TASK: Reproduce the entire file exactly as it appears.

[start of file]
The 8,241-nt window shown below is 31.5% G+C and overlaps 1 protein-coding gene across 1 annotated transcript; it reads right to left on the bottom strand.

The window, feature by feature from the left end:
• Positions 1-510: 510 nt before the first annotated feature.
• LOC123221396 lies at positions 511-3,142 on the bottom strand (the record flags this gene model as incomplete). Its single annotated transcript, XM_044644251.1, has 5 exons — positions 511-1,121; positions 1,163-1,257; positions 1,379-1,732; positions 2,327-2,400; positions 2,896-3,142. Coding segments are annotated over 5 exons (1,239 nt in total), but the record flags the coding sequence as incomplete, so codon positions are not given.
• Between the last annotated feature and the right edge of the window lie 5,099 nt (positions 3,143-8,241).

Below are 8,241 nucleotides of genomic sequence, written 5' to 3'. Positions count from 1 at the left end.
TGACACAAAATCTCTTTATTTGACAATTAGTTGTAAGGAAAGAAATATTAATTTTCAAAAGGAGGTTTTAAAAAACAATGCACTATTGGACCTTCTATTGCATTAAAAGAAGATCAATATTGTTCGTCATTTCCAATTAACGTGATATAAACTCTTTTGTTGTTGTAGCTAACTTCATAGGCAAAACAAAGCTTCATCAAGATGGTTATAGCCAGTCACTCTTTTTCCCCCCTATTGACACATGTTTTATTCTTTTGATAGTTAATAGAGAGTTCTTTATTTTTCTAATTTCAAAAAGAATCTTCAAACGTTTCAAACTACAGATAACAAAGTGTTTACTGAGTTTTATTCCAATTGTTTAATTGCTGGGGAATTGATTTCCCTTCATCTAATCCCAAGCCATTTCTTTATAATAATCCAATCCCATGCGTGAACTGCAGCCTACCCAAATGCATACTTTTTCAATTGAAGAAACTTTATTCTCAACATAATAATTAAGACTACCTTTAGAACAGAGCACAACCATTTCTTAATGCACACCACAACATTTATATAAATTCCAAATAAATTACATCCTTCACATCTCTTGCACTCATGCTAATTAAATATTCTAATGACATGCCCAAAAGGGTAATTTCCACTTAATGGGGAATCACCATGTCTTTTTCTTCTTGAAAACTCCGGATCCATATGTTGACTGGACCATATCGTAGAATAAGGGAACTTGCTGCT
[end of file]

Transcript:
The 8,241-nt window shown below is 31.5% G+C and overlaps 1 protein-coding gene across 1 annotated transcript; it reads right to left on the bottom strand.

The window, feature by feature from the left end:
• Positions 1-510: 510 nt before the first annotated feature.
• LOC123221396 lies at positions 511-3,142 on the bottom strand (the record flags this gene model as incomplete). Its single annotated transcript, XM_044644251.1, has 5 exons — positions 511-1,121; positions 1,163-1,257; positions 1,379-1,732; positions 2,327-2,400; positions 2,896-3,142. Coding segments are annotated over 5 exons (1,239 nt in total), but the record flags the coding sequence as incomplete, so codon positions are not given.
• Between the last annotated feature and the right edge of the window lie 5,099 nt (positions 3,143-8,241).

Below are 8,241 nucleotides of genomic sequence, written 5' to 3'. Positions count from 1 at the left end.
TGACACAAAATCTCTTTATTTGACAATTAGTTGTAAGGAAAGAAATATTAATTTTCAAAAGGAGGTTTTAAAAAACAATGCACTATTGGACCTTCTATTGCATTAAAAGAAGATCAATATTGTTCGTCATTTCCAATTAACGTGATATAAACTCTTTTGTTGTTGTAGCTAACTTCATAGGCAAAACAAAGCTTCATCAAGATGGTTATAGCCAGTCACTCTTTTTCCCCCCTATTGACACATGTTTTATTCTTTTGATAGTTAATAGAGAGTTCTTTATTTTTCTAATTTCAAAAAGAATCTTCAAACGTTTCAAACTACAGATAACAAAGTGTTTACTGAGTTTTATTCCAATTGTTTAATTGCTGGGGAATTGATTTCCCTTCATCTAATCCCAAGCCATTTCTTTATAATAATCCAATCCCATGCGTGAACTGCAGCCTACCCAAATGCATACTTTTTCAATTGAAGAAACTTTATTCTCAACATAATAATTAAGACTACCTTTAGAACAGAGCACAACCATTTCTTAATGCACACCACAACATTTATATAAATTCCAAATAAATTACATCCTTCACATCTCTTGCACTCATGCTAATTAAATATTCTAATGACATGCCCAAAAGGGTAATTTCCACTTAATGGGGAATCACCATGTCTTTTTCTTCTTGAAAACTCCGGATCCATATGTTGACTGGACCATATCGTAGAATAAGGGAACTTGCTGCT